Still holds up.
Let us take The Wayback Machine to a much simpler time, Nov. 2001. The PS2 had been out for a year, the Dreamcast was on it's deathbed and the GCN and Xbox had just been released. Think of console FPSs back at that time. Go on, I'll give you a minute.... Done? Ok. Not a whole lot, was there? On the PS2, there was Red Faction and Timesplitters. On the DC, you had ports of Quake 3 and Unreal Tournament. The GCN didn't have a shooter yet but the N64 had Perfect Dark and Turok 3. Now compare these games to Halo: Combat Evolved, and you'll see how important and revolutionary the game was.
The graphics were phenomenal in 2001 and impress even now in the wake of the PS3 and Xbox 360. It was this game that truly transitioned us from the 32-bit generation into the so called 128-bit. None of this could be done on old hardware, the realistic models, beautiful landscapes & the best damn textures ever seen in a video game, all running at a smooth 30 frames per second. The Dreamcast was not capable of doing this, nor were the GCN and PS2 until later in their lifespans.
The sound was also groundbreaking. The guns, vehicles, voices and even footsteps are heard in the clearest way. The music was great as well, no longer were FPSs constrained to lame metal/rock samples, but excellent orchestrated pieces of music. Who could forget the choir at the start menu, which has now become a staple in the series.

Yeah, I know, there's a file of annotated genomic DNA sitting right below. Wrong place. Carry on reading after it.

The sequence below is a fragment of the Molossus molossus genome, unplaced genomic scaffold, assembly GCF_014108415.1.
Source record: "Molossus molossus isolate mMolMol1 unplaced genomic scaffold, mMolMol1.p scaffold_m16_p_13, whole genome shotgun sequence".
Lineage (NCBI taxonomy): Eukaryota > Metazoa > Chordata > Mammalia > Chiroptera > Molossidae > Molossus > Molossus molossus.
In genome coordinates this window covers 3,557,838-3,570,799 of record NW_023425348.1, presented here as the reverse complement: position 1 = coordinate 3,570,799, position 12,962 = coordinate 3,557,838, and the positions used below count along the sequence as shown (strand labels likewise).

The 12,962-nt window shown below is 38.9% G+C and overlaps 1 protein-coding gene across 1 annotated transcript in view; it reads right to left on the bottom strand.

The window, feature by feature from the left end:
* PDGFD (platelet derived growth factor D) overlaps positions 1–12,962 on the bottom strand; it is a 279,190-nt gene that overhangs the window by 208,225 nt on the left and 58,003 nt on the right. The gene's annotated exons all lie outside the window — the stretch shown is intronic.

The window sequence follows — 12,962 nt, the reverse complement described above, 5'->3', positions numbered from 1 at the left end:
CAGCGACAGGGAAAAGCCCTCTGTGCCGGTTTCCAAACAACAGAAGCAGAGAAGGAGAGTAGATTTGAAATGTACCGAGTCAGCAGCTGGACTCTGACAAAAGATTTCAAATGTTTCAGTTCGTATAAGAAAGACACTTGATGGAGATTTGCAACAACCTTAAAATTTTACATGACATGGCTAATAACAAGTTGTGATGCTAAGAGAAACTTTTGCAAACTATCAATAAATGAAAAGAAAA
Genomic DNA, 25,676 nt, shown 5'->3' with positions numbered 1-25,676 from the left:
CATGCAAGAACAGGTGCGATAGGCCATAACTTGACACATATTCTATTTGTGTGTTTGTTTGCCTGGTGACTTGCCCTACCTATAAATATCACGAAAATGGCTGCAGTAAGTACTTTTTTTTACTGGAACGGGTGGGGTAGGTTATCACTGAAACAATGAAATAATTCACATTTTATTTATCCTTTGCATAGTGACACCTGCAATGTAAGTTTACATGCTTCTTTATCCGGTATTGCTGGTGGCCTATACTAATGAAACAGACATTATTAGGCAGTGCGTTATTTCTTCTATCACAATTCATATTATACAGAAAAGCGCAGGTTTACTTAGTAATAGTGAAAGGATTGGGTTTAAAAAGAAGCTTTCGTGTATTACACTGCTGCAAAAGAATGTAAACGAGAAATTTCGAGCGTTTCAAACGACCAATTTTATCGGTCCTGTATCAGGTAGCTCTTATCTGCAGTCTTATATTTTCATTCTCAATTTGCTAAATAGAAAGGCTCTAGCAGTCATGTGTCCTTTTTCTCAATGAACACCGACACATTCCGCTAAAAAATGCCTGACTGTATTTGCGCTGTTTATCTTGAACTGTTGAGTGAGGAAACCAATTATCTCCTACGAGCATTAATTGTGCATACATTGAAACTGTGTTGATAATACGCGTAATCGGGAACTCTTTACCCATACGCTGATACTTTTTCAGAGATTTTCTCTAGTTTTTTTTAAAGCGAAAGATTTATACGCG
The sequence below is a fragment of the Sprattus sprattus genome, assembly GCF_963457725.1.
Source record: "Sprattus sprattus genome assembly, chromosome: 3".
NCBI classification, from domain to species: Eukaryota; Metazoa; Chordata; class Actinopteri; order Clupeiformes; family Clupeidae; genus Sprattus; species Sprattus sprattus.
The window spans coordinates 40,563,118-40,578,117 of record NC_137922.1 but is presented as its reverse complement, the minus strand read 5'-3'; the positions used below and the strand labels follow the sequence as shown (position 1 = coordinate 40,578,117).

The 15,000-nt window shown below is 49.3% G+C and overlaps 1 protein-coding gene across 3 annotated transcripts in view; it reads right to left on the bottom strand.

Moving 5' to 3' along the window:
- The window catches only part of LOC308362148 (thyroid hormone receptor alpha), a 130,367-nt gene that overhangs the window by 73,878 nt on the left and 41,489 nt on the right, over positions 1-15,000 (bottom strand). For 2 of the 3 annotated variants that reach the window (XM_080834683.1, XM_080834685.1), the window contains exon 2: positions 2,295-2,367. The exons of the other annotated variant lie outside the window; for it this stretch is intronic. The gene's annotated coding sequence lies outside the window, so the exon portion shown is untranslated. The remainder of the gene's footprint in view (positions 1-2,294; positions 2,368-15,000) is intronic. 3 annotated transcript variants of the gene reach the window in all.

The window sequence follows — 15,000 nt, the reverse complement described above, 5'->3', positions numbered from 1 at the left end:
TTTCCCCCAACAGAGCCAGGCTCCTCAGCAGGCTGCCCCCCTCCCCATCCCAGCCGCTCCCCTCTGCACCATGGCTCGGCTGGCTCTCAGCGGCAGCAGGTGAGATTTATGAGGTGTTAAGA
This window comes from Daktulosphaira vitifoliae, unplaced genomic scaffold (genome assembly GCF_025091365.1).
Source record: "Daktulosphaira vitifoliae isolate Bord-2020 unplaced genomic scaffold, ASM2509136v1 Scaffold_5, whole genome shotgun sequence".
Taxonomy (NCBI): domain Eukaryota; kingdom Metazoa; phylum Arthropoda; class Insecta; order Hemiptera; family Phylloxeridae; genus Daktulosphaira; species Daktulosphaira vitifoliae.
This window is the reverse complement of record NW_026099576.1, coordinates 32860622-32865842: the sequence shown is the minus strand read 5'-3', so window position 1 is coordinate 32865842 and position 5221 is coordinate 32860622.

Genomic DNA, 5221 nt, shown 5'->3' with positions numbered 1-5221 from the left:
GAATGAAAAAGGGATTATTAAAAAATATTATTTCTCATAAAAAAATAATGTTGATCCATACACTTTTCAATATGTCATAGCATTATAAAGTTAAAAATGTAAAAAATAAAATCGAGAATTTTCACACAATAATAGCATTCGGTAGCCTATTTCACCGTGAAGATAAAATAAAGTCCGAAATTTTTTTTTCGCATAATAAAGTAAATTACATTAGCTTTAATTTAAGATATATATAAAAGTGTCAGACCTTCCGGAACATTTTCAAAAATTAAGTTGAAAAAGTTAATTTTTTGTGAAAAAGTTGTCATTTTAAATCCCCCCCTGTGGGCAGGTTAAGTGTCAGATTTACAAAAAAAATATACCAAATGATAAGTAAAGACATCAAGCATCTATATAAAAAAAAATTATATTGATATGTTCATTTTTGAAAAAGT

Now it's time to quit beating around the bush, the gameplay is what's made this game a legend. Sure it's an FPS, but even the simple things like the control scheme are perfect, and not to mention that nearly all post-Halo FPSs have similar control schemes. Halo wasn't the first FPS with vehicles but it was done the best and still is. A limit of two weapons and a max of 8 grenades convey the feeling that you're playing as a soldier, not an unstoppable force of nature.
The game has plenty of value to keep you interested for days. 4 levels of difficulty make replaying the campaign more engaging. And, of course the multiplayer, while not on Xbox Live, is one of the best reason to use the Xbox's System Link. A 16-person LAN party on the Blood Gulch map is reason enough to get this game.
Halo has aged though. The back tracking and levels with many similar looking rooms will grow tiresome, let's face it, even Perfect Dark had more maps AND guns. The limited amount of enemy models is a problem, it's hard to get excited about the 25th time you've killed a Hunter. Halo's campaign is also a tad short, even by FPS standards. The levels of difficulty and the tight multiplayer make up for this somewhat, but I predict it'll be hard to get your buddies excited for Halo: CE's multiplayer in 2009 and beyond (especially with Gears of War 2 out)
Halo is worthy of it's praise, even if it's getting a little long in the tooth in this day in age (it's approaching 8 years old!) But it's campaign still solid entertainment for 10 hours and you'd be hard pressed to find a better multiplayer LAN party game.
note- This review was originally written by myself for Gamespot, I post it here with a few changes.